On 13 October, Bristol Myers Squibb (BMS) announced the expanded FDA approval of its Opdivo (nivolumab) drug as an adjuvant monotherapy in patients aged 12 and older with completely resected stage IIB or IIC melanoma, building upon its previous approval in eligible patients with stage III or IV melanoma.
Opdivo is the only programmed cell death-1 (PD-1) inhibitor recommended as an adjuvant treatment for both the early and advanced stages of resected melanoma in the US, threatening Merck’s Keytruda (pembrolizumab), a competitor PD-1 inhibitor that is currently approved for stage IIB, IIC, and III completely resected melanoma.
Opdivo is a human monoclonal immunoglobulin G4 antibody targeting the PD-1 protein, thereby inhibiting PD-1 results in the reactivation of CD8+ T-cells from pathological immune suppression, allowing T-cell recognition and the targeting of tumour cells.
The regulatory decision is based on the Phase III CheckMate-76K trial, where Opdivo reduced the risk of recurrence or death by 58% compared to placebo (95% confidence interval/CI: 0.30-0.59).
Additionally, treatment with Opdivo depicted a significantly longer recurrence-free survival rate (RFS) of 89% (95% CI: 86-92) in comparison to 79% (95% CI: 74-84) for placebo at the one-year mark.
Opdivo’s improved RFS addresses the unmet need of an increased risk of recurrence within five years for this patient group.
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A direct comparison of Opdivo with other approved treatments in the indication such as BMS’ other immune checkpoint inhibitor, Yervoy (ipilumumab), rather than placebo, would further strengthen these results.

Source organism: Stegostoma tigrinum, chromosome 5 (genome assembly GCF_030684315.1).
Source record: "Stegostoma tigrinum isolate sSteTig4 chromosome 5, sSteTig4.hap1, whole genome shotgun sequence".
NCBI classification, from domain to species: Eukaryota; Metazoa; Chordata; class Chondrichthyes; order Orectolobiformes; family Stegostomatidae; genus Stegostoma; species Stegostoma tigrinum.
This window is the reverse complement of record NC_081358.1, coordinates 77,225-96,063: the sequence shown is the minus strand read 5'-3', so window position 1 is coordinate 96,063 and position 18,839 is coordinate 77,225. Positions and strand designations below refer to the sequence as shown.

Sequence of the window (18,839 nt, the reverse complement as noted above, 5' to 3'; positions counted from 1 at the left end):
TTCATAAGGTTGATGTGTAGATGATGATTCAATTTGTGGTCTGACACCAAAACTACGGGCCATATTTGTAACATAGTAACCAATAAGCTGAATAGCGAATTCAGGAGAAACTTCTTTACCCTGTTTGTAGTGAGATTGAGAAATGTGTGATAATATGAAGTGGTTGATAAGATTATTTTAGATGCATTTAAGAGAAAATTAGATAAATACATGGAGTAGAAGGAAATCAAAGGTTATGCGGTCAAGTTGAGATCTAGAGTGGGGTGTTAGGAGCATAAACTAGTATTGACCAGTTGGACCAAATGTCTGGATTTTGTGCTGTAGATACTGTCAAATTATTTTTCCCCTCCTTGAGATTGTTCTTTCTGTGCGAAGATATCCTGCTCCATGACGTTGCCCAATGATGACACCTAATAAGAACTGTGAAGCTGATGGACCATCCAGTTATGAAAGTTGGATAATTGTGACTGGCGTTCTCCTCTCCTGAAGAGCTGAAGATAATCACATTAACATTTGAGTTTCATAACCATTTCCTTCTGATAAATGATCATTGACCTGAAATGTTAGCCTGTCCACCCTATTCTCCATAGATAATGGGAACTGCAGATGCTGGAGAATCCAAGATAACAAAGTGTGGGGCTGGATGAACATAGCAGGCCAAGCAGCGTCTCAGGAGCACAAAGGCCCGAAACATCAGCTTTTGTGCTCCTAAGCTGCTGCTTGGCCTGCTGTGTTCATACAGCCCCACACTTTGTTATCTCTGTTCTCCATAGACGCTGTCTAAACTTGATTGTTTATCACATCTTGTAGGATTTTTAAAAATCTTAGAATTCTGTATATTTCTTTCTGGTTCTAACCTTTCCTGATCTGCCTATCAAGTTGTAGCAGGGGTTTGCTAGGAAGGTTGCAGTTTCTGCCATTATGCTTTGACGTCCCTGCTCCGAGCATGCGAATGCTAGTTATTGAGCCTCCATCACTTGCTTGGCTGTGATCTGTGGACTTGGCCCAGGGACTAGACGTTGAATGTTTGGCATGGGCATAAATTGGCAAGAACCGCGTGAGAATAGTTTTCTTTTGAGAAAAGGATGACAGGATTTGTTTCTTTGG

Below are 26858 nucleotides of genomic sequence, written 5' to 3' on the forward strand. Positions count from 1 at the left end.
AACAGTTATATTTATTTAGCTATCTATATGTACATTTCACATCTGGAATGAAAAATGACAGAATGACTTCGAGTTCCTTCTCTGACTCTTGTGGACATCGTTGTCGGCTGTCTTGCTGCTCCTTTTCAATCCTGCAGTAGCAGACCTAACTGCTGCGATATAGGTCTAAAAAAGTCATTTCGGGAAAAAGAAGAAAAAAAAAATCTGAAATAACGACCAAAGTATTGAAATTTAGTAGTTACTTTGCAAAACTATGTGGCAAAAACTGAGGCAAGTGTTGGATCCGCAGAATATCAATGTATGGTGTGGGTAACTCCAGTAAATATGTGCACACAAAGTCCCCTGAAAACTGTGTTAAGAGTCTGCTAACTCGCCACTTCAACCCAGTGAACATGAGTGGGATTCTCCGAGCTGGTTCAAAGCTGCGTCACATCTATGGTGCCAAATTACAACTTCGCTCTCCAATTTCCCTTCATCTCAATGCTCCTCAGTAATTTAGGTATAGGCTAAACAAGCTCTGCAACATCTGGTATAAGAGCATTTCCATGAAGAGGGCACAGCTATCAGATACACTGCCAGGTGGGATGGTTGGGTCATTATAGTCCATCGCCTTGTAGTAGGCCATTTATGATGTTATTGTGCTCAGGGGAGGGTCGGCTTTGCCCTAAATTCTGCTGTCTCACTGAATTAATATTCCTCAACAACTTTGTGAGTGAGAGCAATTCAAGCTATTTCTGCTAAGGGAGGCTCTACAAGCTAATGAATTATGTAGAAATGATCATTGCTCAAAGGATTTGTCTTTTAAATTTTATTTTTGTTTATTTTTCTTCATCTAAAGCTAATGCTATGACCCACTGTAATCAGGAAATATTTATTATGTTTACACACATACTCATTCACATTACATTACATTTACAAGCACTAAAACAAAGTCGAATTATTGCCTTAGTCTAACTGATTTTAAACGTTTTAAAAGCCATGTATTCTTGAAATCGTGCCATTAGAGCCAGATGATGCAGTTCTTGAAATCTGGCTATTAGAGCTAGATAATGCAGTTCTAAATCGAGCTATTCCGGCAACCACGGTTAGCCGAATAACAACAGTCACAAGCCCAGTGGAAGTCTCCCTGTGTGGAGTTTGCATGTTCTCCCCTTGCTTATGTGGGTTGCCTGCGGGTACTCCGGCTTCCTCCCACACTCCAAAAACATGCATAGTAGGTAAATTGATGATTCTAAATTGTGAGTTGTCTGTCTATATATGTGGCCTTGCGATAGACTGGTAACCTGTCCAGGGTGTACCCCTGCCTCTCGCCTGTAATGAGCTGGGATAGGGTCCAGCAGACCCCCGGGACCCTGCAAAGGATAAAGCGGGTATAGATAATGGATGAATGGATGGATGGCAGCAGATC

In the Phase III CheckMate-238 study, Opdivo demonstrated marked improvement in RFS (70.5% versus 60.7%) and a superior tolerability profile with a lower rate of treatment-related adverse events than Yervoy (14.4% versus 45.9%), resulting in the initial regulatory approval of adjuvant Opdivo in resected stage IIIB or IV melanoma.
Despite the label expansion and potential novel combination therapies, Opdivo’s growth will be threatened by patent expiry in 2026 in the EU and 2028 in the US.
This will result in a predicted drop in total annual sales to $1.8bn by 2029 for branded nivolumab, of which $440m contributes to the adjuvant setting, and $510m for biosimilar nivolumab, according to GlobalData’s patient-based forecast.
Additionally, Keytruda’s patents in the US and EU will also expire in 2028. However, GlobalData expects Keytruda to maintain higher sales in stage II patients given its first-to-market advantage.
GlobalData also anticipates continued competition between Keytruda and Opdivo in non-small cell lung cancer, particularly after Keytruda’s approval in the perioperative setting and Opdivo’s expected positive readouts in the same setting.